Justified or not, this was an extremely difficult period for me. I rarely smiled, and I had a hard time finding any reasons to be happy. I felt like every part of life that I enjoyed had been taken away from me. My body hurt more and was weaker than before, which meant I could no longer do many things like I used to, if I could still do them at all. My freedom and independence were greatly reduced, since I now needed either a nurse or parent constantly by my side in case I needed to be suctioned (and what teenager wants to have adults hovering all the time). Even eating, one of the most basic parts of life (and one that I have always thoroughly enjoyed), was unpleasant at this time, because my throat was sore from my trache surgery, which made swallowing painful. I felt like I had beaten death just so I could experience a life filled with pain and suffering instead. Even though I still got out of bed every day, went to school, and did the things I needed to do, I was mostly just “going through the motions” so that my parents would not worry. Inside I was a broken man, and I really did not see a reason to keep fighting so hard to try to create a great life for myself, because in the end my failing body was going to take it from me anyway.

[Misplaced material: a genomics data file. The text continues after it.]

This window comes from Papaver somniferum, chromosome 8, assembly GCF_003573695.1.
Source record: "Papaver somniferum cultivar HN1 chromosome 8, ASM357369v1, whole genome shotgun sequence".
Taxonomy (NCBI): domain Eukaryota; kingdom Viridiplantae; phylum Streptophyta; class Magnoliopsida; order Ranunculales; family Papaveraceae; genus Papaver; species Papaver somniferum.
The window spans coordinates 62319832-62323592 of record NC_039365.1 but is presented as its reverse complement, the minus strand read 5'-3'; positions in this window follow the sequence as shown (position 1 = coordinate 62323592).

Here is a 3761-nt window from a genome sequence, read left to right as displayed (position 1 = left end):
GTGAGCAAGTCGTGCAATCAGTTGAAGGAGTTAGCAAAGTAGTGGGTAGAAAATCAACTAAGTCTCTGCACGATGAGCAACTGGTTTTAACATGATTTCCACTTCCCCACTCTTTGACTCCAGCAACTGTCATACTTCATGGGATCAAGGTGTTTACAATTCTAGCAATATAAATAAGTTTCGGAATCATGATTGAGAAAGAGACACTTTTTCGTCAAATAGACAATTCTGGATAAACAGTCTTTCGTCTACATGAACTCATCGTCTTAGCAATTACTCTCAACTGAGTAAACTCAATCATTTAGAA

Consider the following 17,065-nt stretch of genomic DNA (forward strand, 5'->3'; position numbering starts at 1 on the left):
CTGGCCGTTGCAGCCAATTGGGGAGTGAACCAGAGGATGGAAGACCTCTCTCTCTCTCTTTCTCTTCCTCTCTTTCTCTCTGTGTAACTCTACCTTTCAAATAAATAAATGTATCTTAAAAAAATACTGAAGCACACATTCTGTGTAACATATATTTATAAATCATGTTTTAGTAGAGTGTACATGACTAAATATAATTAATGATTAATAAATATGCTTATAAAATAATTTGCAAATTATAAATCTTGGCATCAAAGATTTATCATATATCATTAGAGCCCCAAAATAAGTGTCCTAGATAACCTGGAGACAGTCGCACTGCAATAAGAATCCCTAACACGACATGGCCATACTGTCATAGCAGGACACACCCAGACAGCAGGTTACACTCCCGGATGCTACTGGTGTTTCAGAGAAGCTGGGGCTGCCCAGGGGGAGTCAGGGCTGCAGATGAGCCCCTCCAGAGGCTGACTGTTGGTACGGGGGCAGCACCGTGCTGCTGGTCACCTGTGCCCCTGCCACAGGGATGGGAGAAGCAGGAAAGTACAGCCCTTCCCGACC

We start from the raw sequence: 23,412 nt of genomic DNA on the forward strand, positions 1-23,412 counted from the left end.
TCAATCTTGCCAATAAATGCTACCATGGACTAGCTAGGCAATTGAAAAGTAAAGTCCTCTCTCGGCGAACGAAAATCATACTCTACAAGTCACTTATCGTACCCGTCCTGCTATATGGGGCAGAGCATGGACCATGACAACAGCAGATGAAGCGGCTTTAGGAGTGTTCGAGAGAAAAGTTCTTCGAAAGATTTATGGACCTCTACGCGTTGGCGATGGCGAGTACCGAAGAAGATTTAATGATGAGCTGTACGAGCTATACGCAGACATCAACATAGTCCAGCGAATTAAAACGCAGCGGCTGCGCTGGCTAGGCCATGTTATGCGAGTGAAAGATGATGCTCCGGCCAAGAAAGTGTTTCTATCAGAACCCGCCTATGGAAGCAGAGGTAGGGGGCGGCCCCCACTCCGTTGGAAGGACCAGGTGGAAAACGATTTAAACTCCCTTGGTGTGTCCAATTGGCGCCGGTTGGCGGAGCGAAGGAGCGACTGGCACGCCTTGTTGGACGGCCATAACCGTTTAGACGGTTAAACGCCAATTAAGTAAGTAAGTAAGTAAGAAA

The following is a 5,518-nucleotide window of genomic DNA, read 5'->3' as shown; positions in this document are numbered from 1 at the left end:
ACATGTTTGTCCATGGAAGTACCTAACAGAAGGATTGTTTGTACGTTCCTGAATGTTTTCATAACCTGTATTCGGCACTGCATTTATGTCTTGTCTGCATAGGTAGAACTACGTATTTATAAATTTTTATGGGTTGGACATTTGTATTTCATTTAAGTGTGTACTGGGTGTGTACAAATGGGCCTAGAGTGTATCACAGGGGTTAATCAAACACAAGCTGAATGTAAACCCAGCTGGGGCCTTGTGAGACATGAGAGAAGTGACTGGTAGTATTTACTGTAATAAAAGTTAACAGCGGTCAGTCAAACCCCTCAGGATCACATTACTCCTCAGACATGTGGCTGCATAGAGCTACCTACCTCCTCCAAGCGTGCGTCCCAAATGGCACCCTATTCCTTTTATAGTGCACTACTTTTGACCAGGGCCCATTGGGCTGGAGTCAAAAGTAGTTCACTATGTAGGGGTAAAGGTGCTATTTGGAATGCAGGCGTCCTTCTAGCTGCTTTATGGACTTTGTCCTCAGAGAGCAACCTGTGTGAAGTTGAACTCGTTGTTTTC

Despite my complete apathy towards life during this difficult time, there was still one thing every day that I looked forward to. Every night, while my nurse and I went through my nightly care, we would turn on the television and watch “The Late Show.” My nurse and I would flip on the little 12-inch television in my room and laugh at Rupert Jee, discuss the current events that came up, and watch Dave bumble through his interview questions, as I got ready for bed. I do not know if it is the fact that both David and I are Indiana boys, our similar-style of self-deprecating humor (except he is funny), or just random happenstance, but for whatever reason watching Letterman was the one thing that could still make me smile. This was the one part of my day that always made me happy, which is something I desperately needed at this point. By having things like “The Late Show” to keep me smiling and giving me a reason to keep fighting, I was eventually able to work through my issues and adjust to my new world and limitations. As strange as it may be, it was the goofy antics of a weatherman turned talk show host that helped me to get through this troubling time, and move on to create a happy, fulfilling life for myself.